James Joyce's The Dead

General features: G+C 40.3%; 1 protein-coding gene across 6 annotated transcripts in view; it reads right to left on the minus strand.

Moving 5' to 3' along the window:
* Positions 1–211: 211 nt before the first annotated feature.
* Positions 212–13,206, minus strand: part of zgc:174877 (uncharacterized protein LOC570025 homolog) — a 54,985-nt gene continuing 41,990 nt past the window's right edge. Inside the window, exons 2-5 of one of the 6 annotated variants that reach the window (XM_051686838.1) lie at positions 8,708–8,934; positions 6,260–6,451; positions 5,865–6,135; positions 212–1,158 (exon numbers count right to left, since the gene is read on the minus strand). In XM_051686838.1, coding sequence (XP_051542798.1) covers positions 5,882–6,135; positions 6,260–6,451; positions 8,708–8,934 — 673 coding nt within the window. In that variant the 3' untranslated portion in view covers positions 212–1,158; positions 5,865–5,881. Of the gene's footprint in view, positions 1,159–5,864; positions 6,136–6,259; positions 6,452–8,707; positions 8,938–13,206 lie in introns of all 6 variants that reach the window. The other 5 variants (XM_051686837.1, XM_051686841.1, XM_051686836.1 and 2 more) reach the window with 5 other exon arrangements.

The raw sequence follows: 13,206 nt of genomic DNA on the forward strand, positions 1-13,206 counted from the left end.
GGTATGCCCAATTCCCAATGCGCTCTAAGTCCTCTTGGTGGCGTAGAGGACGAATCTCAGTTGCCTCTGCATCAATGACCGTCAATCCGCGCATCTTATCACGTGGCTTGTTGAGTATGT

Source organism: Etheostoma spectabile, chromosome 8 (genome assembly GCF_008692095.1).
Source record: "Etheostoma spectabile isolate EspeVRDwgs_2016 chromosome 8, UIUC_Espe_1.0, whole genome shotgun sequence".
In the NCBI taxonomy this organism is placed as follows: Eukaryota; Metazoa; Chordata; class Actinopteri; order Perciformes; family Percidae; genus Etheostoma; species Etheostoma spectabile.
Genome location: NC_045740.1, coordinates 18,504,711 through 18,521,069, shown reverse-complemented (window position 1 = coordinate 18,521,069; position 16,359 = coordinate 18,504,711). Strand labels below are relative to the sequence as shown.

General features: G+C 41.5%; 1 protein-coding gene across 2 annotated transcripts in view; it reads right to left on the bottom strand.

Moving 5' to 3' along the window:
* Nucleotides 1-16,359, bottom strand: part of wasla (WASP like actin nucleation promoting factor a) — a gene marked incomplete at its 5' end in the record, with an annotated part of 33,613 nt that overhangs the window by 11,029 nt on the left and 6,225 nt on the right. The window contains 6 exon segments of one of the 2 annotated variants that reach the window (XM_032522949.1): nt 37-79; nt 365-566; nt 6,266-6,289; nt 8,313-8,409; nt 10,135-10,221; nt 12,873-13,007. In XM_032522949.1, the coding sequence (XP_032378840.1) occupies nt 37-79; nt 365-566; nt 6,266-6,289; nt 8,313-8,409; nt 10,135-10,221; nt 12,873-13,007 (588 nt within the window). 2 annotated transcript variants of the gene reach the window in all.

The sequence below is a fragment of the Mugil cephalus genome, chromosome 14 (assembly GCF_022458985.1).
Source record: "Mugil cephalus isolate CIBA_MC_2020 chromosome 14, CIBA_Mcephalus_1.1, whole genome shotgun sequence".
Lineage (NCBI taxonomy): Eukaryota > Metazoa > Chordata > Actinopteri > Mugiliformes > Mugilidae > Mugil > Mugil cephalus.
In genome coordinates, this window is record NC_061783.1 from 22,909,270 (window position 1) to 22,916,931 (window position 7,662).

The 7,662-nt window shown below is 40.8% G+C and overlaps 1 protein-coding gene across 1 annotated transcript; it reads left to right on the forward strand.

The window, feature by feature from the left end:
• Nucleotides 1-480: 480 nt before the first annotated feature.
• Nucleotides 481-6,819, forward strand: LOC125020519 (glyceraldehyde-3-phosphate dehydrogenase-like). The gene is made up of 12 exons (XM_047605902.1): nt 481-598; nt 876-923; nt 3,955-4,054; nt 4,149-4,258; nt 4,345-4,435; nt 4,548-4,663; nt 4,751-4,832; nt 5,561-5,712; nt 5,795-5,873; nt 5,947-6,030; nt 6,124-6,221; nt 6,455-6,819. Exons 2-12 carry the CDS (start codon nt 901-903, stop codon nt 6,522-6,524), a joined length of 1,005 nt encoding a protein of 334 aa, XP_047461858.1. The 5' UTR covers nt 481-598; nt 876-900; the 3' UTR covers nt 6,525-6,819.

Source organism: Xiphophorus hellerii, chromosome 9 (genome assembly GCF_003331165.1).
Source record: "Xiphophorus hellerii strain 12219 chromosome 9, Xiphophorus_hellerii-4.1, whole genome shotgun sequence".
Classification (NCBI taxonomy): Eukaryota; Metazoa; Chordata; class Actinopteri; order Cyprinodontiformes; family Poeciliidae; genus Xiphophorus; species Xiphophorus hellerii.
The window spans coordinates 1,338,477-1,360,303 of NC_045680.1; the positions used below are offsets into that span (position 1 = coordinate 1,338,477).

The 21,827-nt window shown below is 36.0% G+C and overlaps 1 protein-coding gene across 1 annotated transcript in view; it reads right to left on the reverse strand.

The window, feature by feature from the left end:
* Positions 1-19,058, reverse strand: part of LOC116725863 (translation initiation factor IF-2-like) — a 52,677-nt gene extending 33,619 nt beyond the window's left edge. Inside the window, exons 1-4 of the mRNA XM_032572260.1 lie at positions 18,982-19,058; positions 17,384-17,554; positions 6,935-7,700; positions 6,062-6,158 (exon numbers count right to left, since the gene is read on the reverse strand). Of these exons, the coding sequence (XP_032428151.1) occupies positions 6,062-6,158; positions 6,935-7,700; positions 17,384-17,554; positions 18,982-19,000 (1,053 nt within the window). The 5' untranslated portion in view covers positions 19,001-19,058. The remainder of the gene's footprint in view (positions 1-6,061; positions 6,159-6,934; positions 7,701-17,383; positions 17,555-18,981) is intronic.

Under Charles Otte's tender staging, Richard Nelson's adaptation of James Joyce's literary gem is nothing short of superb. Nelson's book stirs and then sweetens all of the poignant subtleties of Joyce's prose, and it's all neatly complemented by Nelson and Shaun Davey's music and lyrics, under Dean Mora's splendid musical direction, in which the oft-singing characters are accompanied by piano, cello, violin and some Celtic percussion. The story is the final one in Joyce's Dubliners collection, and takes place during the Christmas holiday in the fashionable home of the Morkan sisters in turn-of-the-last-century Dublin. For 30 years, friends and family have joined Julia (Jacque Lynn Colton) and Kate (Judith Carpone) to celebrate the blessed event, as narrated at the outset by their nephew, Gabriel (Rob Nagle). And for most of the evening, food, song, dance, revelry and music are richly displayed; but inexorably, some portent of change looms, the emotional tenor darkens as recollections of the past emerge, none more subtly powerful than the memory of a long-ago someone who stands between Gabriel and his wife, Greta (Martha Demson). Gabriel achingly sings one of literature's most haunting, final perorations, even if it is a bit gussied up by Nelson: a prayer for the living and eulogy for the dead, as snow falls across Ireland. This is about as close to a flawless production as you can get. The ensemble is polished and convincing. Otte and Teresa Enroth's lighting design is devastatingly effective. Kis Knekt's parlor-room set is designed with craft and care against the backdrop of an ice-blue back wall, as are Christina Wright's beautiful period costumes. Fridays, Saturdays, 8 p.m.; Sundays, 2 p.m. Starts: Feb. 8. Continues through April 12, 2008
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